The Palestinian refugee camps in Lebanon are a tragic by-product of the decades-old conflict with Israel, and may be at the real and symbolic center of brokering a solution.
The 12 camps, which have been there since 1967 and in some cases since 1948, are home to almost 400,000 people, or 10% of the country’s total population. Living conditions in the camps are shockingly bad: the rate of unemployment is 80%, there’s little access to health care or schools, and the people who have lived there for decades are broadly discriminated against in the rest of the country. By law they are not eligible for citizenship, and cannot own or inherit property. They are, in the words of an anonymous blogger whose voice we featured on yesterday’s show, perpetual refugees.
The camps have also traditionally been a breeding ground for militants. In the late ’60s the PLO drew much of its support from a radicalized refugee population, providing Israel with some of its rationale for invading in 1982. The Sabra and Shatila refugee camps were the site of a 1982 massacre, which angers and galvanizes people to this day.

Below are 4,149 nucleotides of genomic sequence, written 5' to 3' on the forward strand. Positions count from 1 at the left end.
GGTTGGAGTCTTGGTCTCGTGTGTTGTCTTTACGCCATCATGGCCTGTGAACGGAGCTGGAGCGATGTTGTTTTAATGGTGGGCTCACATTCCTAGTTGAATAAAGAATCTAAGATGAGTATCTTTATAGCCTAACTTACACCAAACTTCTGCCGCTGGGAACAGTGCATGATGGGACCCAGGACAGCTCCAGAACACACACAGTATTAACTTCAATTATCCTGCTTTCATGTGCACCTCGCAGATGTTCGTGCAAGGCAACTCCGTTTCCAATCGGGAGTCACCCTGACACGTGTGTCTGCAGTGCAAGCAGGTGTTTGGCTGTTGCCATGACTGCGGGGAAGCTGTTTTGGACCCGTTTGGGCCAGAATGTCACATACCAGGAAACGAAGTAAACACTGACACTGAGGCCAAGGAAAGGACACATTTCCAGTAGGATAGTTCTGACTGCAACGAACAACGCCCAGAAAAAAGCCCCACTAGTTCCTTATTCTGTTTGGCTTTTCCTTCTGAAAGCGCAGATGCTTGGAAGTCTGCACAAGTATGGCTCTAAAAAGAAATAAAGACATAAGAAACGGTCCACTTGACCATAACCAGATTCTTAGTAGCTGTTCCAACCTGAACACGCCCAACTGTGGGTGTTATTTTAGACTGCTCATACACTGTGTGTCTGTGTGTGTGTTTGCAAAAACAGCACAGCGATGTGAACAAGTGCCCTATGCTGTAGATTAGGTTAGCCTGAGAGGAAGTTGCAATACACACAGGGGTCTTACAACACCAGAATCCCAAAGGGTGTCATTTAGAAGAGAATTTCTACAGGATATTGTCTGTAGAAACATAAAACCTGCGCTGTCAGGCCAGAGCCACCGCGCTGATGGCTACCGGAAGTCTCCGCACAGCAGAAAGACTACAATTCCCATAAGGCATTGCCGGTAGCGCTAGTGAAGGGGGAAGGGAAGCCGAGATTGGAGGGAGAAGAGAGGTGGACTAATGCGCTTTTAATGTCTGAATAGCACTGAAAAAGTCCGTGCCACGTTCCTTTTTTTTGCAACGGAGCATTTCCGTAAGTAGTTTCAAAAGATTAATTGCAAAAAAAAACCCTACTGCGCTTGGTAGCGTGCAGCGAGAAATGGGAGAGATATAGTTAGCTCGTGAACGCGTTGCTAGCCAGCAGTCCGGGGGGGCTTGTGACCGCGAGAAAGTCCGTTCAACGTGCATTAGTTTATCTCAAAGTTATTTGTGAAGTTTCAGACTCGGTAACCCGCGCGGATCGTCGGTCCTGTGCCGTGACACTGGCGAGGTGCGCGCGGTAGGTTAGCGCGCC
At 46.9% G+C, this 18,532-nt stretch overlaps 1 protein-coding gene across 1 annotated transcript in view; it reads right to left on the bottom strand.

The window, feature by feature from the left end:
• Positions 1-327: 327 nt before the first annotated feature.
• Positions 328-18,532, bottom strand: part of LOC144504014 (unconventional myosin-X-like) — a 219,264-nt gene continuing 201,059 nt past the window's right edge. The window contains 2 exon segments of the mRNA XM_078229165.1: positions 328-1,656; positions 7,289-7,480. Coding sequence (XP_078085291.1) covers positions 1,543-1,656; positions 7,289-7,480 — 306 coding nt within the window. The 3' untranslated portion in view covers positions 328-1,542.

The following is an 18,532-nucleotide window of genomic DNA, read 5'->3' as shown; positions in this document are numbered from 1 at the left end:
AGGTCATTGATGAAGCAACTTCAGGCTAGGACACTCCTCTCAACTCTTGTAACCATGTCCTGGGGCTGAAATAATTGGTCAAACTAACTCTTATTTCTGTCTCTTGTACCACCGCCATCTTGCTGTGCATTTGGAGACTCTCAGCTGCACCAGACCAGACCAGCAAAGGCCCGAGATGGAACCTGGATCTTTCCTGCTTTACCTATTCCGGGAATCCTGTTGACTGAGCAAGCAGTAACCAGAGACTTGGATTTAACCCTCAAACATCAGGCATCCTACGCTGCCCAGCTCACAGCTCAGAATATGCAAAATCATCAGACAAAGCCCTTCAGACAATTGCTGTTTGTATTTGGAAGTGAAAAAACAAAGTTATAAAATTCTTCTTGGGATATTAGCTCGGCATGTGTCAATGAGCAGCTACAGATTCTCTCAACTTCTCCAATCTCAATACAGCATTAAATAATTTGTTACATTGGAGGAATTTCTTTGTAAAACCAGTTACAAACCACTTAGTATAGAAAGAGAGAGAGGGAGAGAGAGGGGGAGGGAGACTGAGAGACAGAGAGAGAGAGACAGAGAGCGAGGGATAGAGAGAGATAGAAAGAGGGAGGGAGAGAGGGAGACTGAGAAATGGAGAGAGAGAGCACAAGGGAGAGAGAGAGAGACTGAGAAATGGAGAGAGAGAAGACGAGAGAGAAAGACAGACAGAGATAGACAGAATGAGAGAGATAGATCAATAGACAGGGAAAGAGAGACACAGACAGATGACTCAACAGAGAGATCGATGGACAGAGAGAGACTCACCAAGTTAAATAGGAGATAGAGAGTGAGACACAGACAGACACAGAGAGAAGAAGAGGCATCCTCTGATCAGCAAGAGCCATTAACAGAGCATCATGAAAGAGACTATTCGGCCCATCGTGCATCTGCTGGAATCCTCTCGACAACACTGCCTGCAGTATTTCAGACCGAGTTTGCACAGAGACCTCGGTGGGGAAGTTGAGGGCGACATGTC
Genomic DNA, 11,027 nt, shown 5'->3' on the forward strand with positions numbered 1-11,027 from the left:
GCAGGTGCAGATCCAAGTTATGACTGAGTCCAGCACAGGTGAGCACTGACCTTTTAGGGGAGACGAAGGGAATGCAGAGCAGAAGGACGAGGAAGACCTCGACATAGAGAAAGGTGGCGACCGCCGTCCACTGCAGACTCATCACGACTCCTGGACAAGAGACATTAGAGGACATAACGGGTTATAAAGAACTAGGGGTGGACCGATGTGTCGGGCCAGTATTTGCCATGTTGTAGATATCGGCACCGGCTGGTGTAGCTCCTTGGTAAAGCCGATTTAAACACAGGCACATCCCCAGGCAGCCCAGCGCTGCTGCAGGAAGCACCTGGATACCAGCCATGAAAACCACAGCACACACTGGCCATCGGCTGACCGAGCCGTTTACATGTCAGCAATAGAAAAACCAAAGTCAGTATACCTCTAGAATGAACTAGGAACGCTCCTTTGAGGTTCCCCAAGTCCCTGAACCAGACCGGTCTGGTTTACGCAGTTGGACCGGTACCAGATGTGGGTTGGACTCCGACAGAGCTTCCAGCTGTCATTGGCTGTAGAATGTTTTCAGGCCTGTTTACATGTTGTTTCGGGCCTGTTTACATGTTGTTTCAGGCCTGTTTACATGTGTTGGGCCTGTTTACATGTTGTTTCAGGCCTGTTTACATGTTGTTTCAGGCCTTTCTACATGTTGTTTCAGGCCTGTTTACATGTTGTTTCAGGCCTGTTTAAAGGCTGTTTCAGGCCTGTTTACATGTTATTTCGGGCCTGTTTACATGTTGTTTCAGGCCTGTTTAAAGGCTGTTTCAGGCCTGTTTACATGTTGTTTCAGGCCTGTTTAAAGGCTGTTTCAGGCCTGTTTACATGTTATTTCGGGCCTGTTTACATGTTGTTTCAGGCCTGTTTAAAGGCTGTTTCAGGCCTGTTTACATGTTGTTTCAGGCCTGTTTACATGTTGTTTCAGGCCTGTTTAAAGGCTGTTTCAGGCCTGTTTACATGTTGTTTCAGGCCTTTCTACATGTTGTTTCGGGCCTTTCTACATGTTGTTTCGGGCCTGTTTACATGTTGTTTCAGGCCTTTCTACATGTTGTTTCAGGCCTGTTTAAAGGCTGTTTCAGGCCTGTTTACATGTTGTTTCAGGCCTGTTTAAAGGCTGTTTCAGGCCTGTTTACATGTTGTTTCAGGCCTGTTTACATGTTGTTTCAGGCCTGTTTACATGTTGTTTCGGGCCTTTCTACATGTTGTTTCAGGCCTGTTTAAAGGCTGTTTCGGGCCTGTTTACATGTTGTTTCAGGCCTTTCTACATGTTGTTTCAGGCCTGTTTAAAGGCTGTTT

There are now more Palestinians living in the diaspora, camps included, than in the actual territories. Many still carry the keys to the homes they lost, and hand them down from generation to generation. What’s to do about this — eternally, it seems — displaced population? Should they have the right of return to a future Palestinian state? What impact does its presence have on the domestic political landscape in Lebanon? Why hasn’t that country tried to assimilate them into the broader population, as has happened in Jordan and elsewhere? What is the relationship between these Palestinians and the ones living in the West Bank and Gaza? What is the role of these camps in the present conflict? And what is the existential reality of being a perpetual refugee?